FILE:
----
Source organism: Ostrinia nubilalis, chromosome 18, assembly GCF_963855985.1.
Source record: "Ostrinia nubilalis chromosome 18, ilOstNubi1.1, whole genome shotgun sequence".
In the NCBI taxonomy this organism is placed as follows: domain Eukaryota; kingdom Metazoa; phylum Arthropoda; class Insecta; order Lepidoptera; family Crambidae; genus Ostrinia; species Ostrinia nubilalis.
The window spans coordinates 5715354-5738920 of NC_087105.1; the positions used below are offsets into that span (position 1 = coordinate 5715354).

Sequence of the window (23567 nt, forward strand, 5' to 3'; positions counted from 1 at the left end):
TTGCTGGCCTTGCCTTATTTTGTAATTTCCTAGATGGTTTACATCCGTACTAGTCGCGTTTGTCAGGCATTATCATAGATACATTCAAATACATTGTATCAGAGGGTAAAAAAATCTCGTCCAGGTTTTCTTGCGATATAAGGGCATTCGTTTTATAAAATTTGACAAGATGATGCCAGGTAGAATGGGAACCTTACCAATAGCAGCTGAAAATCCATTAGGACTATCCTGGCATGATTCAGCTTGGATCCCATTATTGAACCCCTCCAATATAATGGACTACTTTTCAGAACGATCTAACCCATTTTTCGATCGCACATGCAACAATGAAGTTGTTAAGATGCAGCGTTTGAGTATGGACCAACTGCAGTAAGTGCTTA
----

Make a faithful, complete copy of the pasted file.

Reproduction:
Source organism: Ostrinia nubilalis, chromosome 18, assembly GCF_963855985.1.
Source record: "Ostrinia nubilalis chromosome 18, ilOstNubi1.1, whole genome shotgun sequence".
In the NCBI taxonomy this organism is placed as follows: domain Eukaryota; kingdom Metazoa; phylum Arthropoda; class Insecta; order Lepidoptera; family Crambidae; genus Ostrinia; species Ostrinia nubilalis.
The window spans coordinates 5715354-5738920 of NC_087105.1; the positions used below are offsets into that span (position 1 = coordinate 5715354).

Sequence of the window (23567 nt, forward strand, 5' to 3'; positions counted from 1 at the left end):
TTGCTGGCCTTGCCTTATTTTGTAATTTCCTAGATGGTTTACATCCGTACTAGTCGCGTTTGTCAGGCATTATCATAGATACATTCAAATACATTGTATCAGAGGGTAAAAAAATCTCGTCCAGGTTTTCTTGCGATATAAGGGCATTCGTTTTATAAAATTTGACAAGATGATGCCAGGTAGAATGGGAACCTTACCAATAGCAGCTGAAAATCCATTAGGACTATCCTGGCATGATTCAGCTTGGATCCCATTATTGAACCCCTCCAATATAATGGACTACTTTTCAGAACGATCTAACCCATTTTTCGATCGCACATGCAACAATGAAGTTGTTAAGATGCAGCGTTTGAGTATGGACCAACTGCAGTAAGTGCTTA